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Oil spill: Even worse worst-case scenarios!

My geology professor from way back sent me his worst-case scenario for the gulf disaster:

Somewhere, you might want to bring in the Lusi mudflow in Indonesia. The Wikipedia entry has the basic story. (There are 6.8 oil barrels in a cubic meter.) Lusi is a blowout that's been going for several years. There is no present hope of containing it.

Back to the Gulf: Having oil and gas spew up through the seafloor, away from the plumbing in the well, would say that the surface casing had failed. Like you, I find the rumors about oil leaking through the seafloor are not yet convincing. However, the possibility belongs in a worst-case scenario. The verb in the oil patch is "to crater." Around 1960, it became a slang synonym for any kind of failure, "we cratered."

Going further into possible bad news: About the time the two relief wells are penetrating into the reservoir near the bottom of the Macondo well, here comes a Category 5 hurricane. The hurricane heads straight for the wells. Both of the relief wells activate the emergency disconnect from their risers. The disconnect works on one rig and fails on the other. The crew on the still-connected rig has to be evacuated and the rig sinks in the storm. We get Act II of the drama.

Four weeks later, the disconnected rig gets hitched together again and is ready to work, and here comes a Category 4 hurricane.

Some late-season hurricanes do not travel across the equatorial Atlantic. They are born in the southern Caribbean and move north quickly, with only a brief warning. Hurricane Hugo of two years ago was an example. Make that second hurricane a Caribbean hurricane.

BP files for bankruptcy. Anadarko files for bankruptcy....

You might warn your readers to mix up a strong drink before starting to read the piece. My recommendation is the "Papa Doble," a double grapefruit daiquiri. The recipe is in Hochner's biography of Hemingway, but normal people have to add sugar.

Here's my story in today's paper -- crazy stuff. (But wait: Whatever happened to that Loop Current thing? Wasn't the oil supposed to be at the Outer Banks by now? Didn't I report that on the front page of The Washington Post???):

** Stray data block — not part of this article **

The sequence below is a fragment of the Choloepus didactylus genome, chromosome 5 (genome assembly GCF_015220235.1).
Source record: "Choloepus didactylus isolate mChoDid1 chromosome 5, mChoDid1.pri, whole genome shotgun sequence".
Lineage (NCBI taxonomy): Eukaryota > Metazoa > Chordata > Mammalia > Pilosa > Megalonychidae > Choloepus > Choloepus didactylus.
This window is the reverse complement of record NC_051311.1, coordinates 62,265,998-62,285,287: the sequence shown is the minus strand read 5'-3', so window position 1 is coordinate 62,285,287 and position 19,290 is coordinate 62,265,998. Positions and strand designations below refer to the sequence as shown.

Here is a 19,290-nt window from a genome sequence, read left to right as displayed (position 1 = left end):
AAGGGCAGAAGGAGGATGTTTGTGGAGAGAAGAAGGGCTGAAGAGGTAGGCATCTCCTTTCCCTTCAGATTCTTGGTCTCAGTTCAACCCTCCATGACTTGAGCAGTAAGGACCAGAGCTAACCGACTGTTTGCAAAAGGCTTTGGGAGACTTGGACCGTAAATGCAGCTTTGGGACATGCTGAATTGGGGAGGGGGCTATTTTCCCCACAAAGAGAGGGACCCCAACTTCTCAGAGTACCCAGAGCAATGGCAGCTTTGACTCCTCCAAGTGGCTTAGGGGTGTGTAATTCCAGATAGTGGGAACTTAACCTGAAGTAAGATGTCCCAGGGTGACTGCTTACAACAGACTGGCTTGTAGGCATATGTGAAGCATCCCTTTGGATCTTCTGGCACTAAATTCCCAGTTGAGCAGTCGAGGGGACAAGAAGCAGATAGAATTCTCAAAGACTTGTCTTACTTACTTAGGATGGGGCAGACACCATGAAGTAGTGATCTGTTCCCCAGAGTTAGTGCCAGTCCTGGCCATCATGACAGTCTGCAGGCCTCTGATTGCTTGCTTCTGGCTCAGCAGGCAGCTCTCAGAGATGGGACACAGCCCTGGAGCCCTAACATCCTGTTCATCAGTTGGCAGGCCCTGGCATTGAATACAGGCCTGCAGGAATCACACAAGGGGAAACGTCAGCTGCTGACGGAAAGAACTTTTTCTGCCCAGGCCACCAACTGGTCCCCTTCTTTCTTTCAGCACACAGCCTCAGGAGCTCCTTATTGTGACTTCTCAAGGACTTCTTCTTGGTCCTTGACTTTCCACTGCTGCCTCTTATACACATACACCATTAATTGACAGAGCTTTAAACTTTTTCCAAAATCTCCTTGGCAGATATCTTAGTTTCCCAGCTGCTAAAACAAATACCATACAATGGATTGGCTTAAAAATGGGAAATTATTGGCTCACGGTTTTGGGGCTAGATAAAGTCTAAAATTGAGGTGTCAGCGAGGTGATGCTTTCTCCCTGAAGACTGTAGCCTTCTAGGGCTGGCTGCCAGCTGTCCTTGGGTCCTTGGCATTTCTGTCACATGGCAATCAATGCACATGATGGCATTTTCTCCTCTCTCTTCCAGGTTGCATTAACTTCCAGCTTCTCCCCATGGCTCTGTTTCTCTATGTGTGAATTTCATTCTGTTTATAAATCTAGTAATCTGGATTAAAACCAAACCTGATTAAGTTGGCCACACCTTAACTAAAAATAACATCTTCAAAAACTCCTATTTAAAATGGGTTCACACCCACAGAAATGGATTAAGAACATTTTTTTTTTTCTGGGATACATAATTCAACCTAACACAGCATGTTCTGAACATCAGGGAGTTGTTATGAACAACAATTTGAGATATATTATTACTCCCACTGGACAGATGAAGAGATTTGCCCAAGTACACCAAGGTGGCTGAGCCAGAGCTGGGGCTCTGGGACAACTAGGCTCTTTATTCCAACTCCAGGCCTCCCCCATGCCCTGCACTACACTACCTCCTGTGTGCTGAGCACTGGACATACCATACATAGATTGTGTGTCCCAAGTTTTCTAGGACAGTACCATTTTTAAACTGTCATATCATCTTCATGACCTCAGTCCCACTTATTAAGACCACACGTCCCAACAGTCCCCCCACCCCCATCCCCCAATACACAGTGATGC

An enduring feature of the gulf oil spill is that, even when you think you've heard the worst-case scenario, there's always another that's even more dire. The base-line measures of the crisis have steadily worsened. The estimated flow rate keeps rising. The well is like something deranged, stronger than anyone anticipated. BP executives last month said they had a 60 to 70 percent chance of killing it with mud, but the well spit the mud out and kept blowing.

The net effect is that nothing about this well seems crazy anymore. Week by week, the truth of this disaster has drifted toward the stamping ground of the alarmists.

The most disturbing of the worst-case scenarios, one that is unsubstantiated but is driving much of the blog discussion, is that the Deepwater Horizon well has been so badly damaged that it has spawned multiple leaks from the seafloor, making containment impossible and a long-term solution much more complicated.

Video from a robotic submersible, which is making the rounds online, shows something puffing from the seafloor. Some think it's oil. Or maybe -- look again -- it's just the silt blowing in response to the forward motion of the submersible.

More trouble: A tropical wave has formed in the Caribbean and could conceivably blow through the gulf.

"We're going to have to evacuate the gulf states," said Matt Simmons, founder of Simmons and Co., an oil investment firm and, since the April 20 blowout, the unflagging source of end-of-the-world predictions. "Can you imagine evacuating 20 million people? . . . This story is 80 times worse than I thought."

The bull market for bad news means that Coast Guard Adm. Thad Allen, the government's point man for the crisis, is asked regularly about damage to the well bore, additional leaks and further failures. "Can you talk a little about the worst-case scenarios going forward?" a reporter asked Tuesday. "What happens if the relief wells don't work out?"

"We're mitigating risk on the relief well by drilling a second relief well alongside it," responded Allen, possibly the least excitable figure in this entire oil crisis.

He said he's seen no sign of the additional leaks that have gotten so many bloggers in a lather. But Allen's briefings offer plenty of fodder for the apocalyptic set. Allen repeatedly has acknowledged that there could be significant damage to the well down below the mud line. That's why, he said, the top kill effort last month was stopped: Officials feared that if they continued pumping heavy mud into the well, they would damage the casing and open new channels for hydrocarbons to leak into the rock formation.

[Click here to keep reading.]